John Kaiahua and his wife Judy run J.J. Farms in Raytown, a Kansas City, Mo., suburb. John is retired from the Marines. His “farm” spreads over his spacious backyard, and over a number of half-acre backyard plots he leases from neighbors. In this limited space, John and Judy grow enough produce to feed 40 local families and to sell at the local organic farmers’ market.

A native of Hawaii, John likes the fact that he is cultivating the earth naturally. “I plant in half an acre what most people plant in one full one,” he boasted, referring to his technique of staggering double rows of crops crowded so close they are able to create their own shade, preventing sunburn and discouraging weeds. John and Judy take great pride in their produce, which is rich with minerals and vitamins. Their buyers usually get their produce the same day it is picked. “A lot of agribusiness produce has to be picked when it’s still green so by the time they transport, it’s ripe,” John told NCR offhandedly. By contrast, his produce is fresh and mature, which translates into some of the finest eating imaginable.

Annual farm visits sponsored by the Kansas City Food Circle, an organization that links consumers in the city with local farmers, include visits to John and Judy’s farm.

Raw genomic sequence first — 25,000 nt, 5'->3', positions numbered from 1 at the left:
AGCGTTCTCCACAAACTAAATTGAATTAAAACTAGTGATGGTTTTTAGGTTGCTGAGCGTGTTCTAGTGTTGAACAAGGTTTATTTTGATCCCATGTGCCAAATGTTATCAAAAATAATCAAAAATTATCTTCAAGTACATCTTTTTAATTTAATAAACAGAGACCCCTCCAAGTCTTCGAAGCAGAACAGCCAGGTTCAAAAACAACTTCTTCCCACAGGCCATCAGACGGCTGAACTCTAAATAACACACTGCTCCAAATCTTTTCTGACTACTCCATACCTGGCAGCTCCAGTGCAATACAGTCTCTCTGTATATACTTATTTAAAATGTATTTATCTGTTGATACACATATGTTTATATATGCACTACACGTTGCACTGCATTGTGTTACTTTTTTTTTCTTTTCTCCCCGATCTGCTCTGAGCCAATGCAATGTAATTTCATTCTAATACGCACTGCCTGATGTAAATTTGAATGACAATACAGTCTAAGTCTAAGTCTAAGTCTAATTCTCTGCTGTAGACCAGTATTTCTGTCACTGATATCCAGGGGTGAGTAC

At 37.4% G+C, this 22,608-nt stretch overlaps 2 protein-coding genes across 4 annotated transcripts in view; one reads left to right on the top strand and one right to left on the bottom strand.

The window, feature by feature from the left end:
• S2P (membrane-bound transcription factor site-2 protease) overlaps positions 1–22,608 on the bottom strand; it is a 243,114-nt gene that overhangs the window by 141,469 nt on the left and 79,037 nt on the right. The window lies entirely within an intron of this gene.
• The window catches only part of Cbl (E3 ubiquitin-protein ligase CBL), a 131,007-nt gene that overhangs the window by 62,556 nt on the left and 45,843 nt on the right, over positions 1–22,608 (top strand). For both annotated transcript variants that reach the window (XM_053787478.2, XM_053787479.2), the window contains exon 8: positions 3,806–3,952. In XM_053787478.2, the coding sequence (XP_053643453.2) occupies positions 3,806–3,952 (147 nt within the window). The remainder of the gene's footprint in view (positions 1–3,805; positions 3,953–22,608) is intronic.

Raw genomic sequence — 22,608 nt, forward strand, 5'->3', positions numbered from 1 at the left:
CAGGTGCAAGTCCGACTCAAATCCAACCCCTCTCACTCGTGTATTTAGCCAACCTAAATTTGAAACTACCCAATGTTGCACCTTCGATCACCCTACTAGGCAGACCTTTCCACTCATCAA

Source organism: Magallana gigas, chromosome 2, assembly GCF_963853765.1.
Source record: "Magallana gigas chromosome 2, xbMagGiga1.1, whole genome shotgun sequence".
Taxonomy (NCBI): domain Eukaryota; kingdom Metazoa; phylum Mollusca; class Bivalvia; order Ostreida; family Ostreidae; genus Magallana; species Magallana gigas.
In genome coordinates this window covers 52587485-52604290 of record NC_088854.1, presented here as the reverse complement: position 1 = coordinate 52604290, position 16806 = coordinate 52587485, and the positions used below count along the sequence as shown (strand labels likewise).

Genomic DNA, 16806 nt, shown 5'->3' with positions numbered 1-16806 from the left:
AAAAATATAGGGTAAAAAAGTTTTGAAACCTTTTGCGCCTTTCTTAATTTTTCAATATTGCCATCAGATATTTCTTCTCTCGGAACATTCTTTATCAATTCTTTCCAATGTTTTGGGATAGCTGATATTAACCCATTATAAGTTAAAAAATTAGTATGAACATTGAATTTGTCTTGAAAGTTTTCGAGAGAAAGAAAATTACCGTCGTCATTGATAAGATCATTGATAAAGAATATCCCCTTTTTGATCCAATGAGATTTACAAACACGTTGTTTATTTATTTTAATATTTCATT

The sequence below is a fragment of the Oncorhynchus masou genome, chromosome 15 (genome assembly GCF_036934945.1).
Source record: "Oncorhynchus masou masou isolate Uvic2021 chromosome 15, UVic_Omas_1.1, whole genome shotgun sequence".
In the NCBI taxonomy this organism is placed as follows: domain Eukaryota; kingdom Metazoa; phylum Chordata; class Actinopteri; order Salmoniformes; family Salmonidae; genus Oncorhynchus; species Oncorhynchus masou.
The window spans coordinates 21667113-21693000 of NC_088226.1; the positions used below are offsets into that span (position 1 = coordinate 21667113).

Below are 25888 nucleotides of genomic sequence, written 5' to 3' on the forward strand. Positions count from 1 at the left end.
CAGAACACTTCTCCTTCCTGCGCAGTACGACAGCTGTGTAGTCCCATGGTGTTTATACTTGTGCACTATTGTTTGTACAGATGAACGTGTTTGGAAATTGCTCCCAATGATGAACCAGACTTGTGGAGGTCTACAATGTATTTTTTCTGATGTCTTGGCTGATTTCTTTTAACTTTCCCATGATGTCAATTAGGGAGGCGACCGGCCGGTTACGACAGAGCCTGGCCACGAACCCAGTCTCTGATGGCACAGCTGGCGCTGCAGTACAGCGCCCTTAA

“I love the whole CSA concept,” said one of John and Judy’s customers, Vicky Combs. “By supporting local family farmers, we’re keeping people on the farm. We’re eating locally. All those trucks on the highway delivering from far away to the big supermarkets are a huge strain on the environment. And John and Judy’s produce tastes just wonderful, so fresh! CSA is all about knowing where your food comes from and having a relationship with the farmer. We trust J.J. Farms with our lives really.”

Farming patchwork-style

Most of us can’t live on produce alone. The same problems that plague small local vegetable farmers trouble the meat producers as well. Like the CSA concept, new ways and means are emerging in the meat production sector.

Through the agency of the Missouri Rural Crisis Center, a number of central Missouri hog farmers joined forces in 1994 and inaugurated a cooperative they called Patchwork Family Farms.

A big, vertically integrated hog operation, Premium Standard Farms, had just moved into the state. “It became apparent that we needed to go about some ways of becoming economically independent,” said Rhonda Perry. She and her husband, Roger Allison, have helped develop the program. They are one of 12 families who produce hogs for Patchwork.

The largest operation in the program has 100 sows, according to Perry. All 12 families raise their hogs outside. They are allowed to have farrowing houses, but not full confinement. They also are committed to avoid heavy use of antibiotics.

Patchwork farmers market directly to 30 restaurants and grocery stores in the Columbia, Mo., area. They also go to inner-city churches several times a year, and each month, they deliver food to 1,100 Missouri families.